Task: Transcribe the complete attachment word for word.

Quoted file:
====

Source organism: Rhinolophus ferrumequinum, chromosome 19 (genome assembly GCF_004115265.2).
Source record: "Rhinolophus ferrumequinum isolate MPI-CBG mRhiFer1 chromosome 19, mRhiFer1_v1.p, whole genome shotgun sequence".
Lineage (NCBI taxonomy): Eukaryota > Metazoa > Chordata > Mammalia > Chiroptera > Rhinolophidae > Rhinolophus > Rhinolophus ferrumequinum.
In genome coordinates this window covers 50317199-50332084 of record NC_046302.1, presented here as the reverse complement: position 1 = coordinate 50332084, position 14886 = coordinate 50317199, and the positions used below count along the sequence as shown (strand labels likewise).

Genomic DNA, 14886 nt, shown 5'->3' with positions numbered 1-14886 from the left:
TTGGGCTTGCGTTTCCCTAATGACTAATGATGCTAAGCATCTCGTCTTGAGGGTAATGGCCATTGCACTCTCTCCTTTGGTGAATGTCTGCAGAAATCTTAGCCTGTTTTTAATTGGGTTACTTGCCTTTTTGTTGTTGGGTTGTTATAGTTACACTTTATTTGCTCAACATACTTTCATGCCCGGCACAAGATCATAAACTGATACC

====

Source organism: Rhinolophus ferrumequinum, chromosome 19 (genome assembly GCF_004115265.2).
Source record: "Rhinolophus ferrumequinum isolate MPI-CBG mRhiFer1 chromosome 19, mRhiFer1_v1.p, whole genome shotgun sequence".
Lineage (NCBI taxonomy): Eukaryota > Metazoa > Chordata > Mammalia > Chiroptera > Rhinolophidae > Rhinolophus > Rhinolophus ferrumequinum.
In genome coordinates this window covers 50317199-50332084 of record NC_046302.1, presented here as the reverse complement: position 1 = coordinate 50332084, position 14886 = coordinate 50317199, and the positions used below count along the sequence as shown (strand labels likewise).

Genomic DNA, 14886 nt, shown 5'->3' with positions numbered 1-14886 from the left:
TTGGGCTTGCGTTTCCCTAATGACTAATGATGCTAAGCATCTCGTCTTGAGGGTAATGGCCATTGCACTCTCTCCTTTGGTGAATGTCTGCAGAAATCTTAGCCTGTTTTTAATTGGGTTACTTGCCTTTTTGTTGTTGGGTTGTTATAGTTACACTTTATTTGCTCAACATACTTTCATGCCCGGCACAAGATCATAAACTGATACC